Singer Fiona Apple is best known for her many hits, including Criminal and Ladies.
But in recent months, Apple is becoming better known for something entirely different: she's become a staunch advocate for keeping courtroom proceedings virtual in Prince George's County, MD. On Wednesday, March, 17, she took to social media for @courtswatchpg stating "This is crunch time. Maryland has the opportunity to set the tone for transparency—an opportunity we cannot let pass by."
This is crunch time. It isn’t just about Maryland but about the future of open courts throughout the country. MD has the opportunity to set the tone for transparency—an opportunity we can not afford to let pass by. Follow @courtwatchpg for more updates. pic.twitter.com/FvDNxOlkSA— Keep Courts Virtual! (@courtwatchpg) March 17, 2022
She also posted a YouTube video for the same group titled, Fiona Apple for Court Watch PG: Help Us Keep Court Access Virtual, hoping to mobilize fans to their telephones.
Wearing an all-black get-up and shimmying semi-dramatically towards the camera, she leans in “I’m here to tell you all about my new make-up line” before abruptly stopping with “I’m F-cking kiddin!g I’m here to ask you to do something again. I have no shame in it.”
If fans can recall, Apple also took to her Instagram in 2021, protesting the Grammys and asking fans to sign the petition for transparency in PG county courtrooms.
This time she is depending on viewers to show up again and dismantle the status quo the judicial system currently operates under.
With a chalkboard full of step-by-step instructions looming in the background, Apple passionately walks fans through the process of contacting lawmakers to get the bill on the floor for a vote. The goal is to advance House Bill 647 and Senate Bill 469. The bill, which would "provide remote audiovisual access to all public court proceedings,” for the most part, needs the support of Judicial Proceedings Committee chairman William Smith Jr. and House of Delegates member and Judiciary Committee chairman Luke Clippinger to make that happen—hence the video.
A self-proclaimed phone-phobic herself, she urges fans to push past it. “I’ve done it already, and I have phone phobia. So if I can do it, you can do it,” she says earnestly.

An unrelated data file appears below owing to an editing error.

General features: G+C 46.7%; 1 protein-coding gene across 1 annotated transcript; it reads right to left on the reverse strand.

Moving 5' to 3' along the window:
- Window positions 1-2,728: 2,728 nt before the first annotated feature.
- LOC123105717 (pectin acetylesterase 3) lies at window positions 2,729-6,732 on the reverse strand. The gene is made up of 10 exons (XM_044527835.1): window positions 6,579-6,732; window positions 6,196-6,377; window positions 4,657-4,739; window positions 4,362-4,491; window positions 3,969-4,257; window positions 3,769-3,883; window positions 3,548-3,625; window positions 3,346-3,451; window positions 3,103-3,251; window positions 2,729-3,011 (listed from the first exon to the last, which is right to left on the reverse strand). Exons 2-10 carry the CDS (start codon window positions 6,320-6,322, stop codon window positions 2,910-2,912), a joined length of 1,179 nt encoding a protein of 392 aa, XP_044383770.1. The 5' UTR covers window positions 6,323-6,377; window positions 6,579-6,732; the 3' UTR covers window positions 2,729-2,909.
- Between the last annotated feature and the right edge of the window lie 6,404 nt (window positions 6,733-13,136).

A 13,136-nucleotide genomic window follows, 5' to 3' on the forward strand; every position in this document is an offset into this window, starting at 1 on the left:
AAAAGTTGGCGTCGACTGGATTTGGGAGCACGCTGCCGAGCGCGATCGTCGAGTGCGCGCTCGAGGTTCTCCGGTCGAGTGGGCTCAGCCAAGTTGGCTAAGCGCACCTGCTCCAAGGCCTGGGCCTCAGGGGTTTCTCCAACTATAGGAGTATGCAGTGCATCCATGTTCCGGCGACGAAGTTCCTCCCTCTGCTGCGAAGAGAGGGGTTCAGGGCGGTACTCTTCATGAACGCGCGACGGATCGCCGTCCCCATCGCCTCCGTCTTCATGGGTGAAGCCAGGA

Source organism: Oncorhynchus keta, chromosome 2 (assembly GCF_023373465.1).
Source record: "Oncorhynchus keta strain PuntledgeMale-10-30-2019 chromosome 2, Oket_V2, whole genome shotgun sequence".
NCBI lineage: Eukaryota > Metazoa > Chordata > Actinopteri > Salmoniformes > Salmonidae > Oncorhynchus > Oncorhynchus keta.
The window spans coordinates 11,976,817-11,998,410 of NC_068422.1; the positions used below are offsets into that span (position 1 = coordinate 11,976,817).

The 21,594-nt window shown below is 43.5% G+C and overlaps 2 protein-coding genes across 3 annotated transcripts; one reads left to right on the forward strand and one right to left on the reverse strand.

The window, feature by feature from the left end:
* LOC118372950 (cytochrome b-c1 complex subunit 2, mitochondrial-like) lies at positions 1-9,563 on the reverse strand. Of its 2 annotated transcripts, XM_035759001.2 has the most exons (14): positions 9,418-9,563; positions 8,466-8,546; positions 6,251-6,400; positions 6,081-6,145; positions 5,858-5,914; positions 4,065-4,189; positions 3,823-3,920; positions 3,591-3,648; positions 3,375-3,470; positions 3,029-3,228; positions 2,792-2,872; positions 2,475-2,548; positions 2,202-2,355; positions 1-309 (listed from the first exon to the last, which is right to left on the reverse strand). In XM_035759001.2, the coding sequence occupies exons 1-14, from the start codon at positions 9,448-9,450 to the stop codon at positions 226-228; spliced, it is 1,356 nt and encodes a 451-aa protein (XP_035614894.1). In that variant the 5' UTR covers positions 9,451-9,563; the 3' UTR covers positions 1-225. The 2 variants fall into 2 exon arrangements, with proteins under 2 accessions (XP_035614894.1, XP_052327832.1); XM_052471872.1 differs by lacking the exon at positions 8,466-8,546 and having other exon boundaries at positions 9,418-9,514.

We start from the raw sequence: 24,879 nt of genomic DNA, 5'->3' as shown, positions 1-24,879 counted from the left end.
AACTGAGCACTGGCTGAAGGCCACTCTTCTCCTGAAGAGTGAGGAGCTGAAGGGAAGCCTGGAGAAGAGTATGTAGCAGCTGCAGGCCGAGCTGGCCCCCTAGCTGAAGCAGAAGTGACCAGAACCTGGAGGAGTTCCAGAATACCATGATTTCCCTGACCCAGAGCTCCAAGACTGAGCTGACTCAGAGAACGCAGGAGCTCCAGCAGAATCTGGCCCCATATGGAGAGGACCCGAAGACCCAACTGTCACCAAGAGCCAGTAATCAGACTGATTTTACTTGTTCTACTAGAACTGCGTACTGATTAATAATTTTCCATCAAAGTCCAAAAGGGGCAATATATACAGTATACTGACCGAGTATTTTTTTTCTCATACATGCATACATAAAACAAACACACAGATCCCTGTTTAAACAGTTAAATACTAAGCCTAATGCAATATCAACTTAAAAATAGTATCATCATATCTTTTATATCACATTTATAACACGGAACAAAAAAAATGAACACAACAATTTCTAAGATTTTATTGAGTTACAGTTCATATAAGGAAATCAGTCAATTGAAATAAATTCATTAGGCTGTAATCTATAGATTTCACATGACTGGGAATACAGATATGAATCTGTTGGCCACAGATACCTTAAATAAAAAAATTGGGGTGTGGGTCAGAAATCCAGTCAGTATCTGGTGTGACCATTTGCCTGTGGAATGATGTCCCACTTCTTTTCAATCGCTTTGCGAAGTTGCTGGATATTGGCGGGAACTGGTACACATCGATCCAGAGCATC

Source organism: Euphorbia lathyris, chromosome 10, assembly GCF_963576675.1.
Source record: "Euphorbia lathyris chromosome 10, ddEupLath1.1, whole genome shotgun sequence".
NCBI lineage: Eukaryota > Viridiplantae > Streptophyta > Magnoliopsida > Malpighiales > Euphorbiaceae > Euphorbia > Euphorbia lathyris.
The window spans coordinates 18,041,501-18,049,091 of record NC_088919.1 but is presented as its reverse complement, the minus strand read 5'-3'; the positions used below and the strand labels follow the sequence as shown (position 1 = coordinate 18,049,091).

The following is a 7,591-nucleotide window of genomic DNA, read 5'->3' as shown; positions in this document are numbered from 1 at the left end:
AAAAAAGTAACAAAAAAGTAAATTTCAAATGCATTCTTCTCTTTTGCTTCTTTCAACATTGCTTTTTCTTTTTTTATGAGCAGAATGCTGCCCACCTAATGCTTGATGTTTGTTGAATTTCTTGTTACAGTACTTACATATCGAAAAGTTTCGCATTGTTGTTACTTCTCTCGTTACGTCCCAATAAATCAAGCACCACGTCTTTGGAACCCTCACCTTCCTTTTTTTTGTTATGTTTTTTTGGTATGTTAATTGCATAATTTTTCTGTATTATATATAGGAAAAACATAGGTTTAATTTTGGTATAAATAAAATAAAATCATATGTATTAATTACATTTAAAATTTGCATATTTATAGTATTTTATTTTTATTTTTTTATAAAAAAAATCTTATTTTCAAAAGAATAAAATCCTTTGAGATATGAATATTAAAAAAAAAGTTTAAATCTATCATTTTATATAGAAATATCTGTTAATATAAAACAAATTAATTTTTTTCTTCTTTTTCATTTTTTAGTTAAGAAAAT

Public access to court proceedings is a First Amendment right. Remote access to court proceedings provides another layer of transparency, and protection, against possible abuses of power in the courtroom. Before the pandemic, people interested in watching court proceedings had to physically go to the court and wait for the trial they wanted to see, which could take hours. Or they would need to rely on debriefings from lawyers and journalists. Keeping courtroom access virtual allows anyone to access a trial at anytime.
The Grammy award-winning singer had her own run-in with the law not too long ago. In 2012, Border patrol agents in Texas arrested Apple after finding marijuana and hashish on her tour bus. The whole ordeal got her a night in jail. Luckily, she only spent a day in there, but during her trial she was facing up to 10 years. However, it was a letter written by Apple's friend in India to all the judges she felt could help her case showing the courts that she was not simply a defendant but a real person. "She didn't read the letter, but when she held the letter up I could tell it was important," the singer shared during a forum with Life After Release. In essence, the letter humanized the singer beyond the charges against her. Apple was one of the fortunate ones. She had a lawyer that knew the system and she had enough bail money to get out which is not the case for many people.
“We’re all here to take care of each other,” Apple said in a Facebook Forum with Life After Release, a women-led group of formerly incarcerated women, founded by Qiana Johnson, that supports judicial system transparency in the DMV (DC-Maryland-Virginia) area.
Currently, there are people in courtrooms that are being held pretrial for nonviolent crimes without bond, or on bonds that they can’t afford. This kind of unfair treatment undermines the humanity of these individuals, while simultaneously threatening their futures, and connections with their families. Without courtroom transparency, we run the risk of maintaining the status quo in society. Like the songstress says," kick me under the table all you want. I won't shut up." It's clear she won't be shutting up on this issue anytime soon--and we love it.
For more information on how you can get involved visit https://lifeafterrelease.org.
Chiara Atoyebi is an writer, artist, actress and educator. She is also a MFA Writing graduate at SCAD. Chiara prides her self on being nearly off-grid in the city and is always finding ways to make things scratch. Her two guilty pleasures are Venti Pike's from Starbucks and impromptu hugs. Follow Chiara on Twitter @chiarawritesit or chiaratoyebi.com.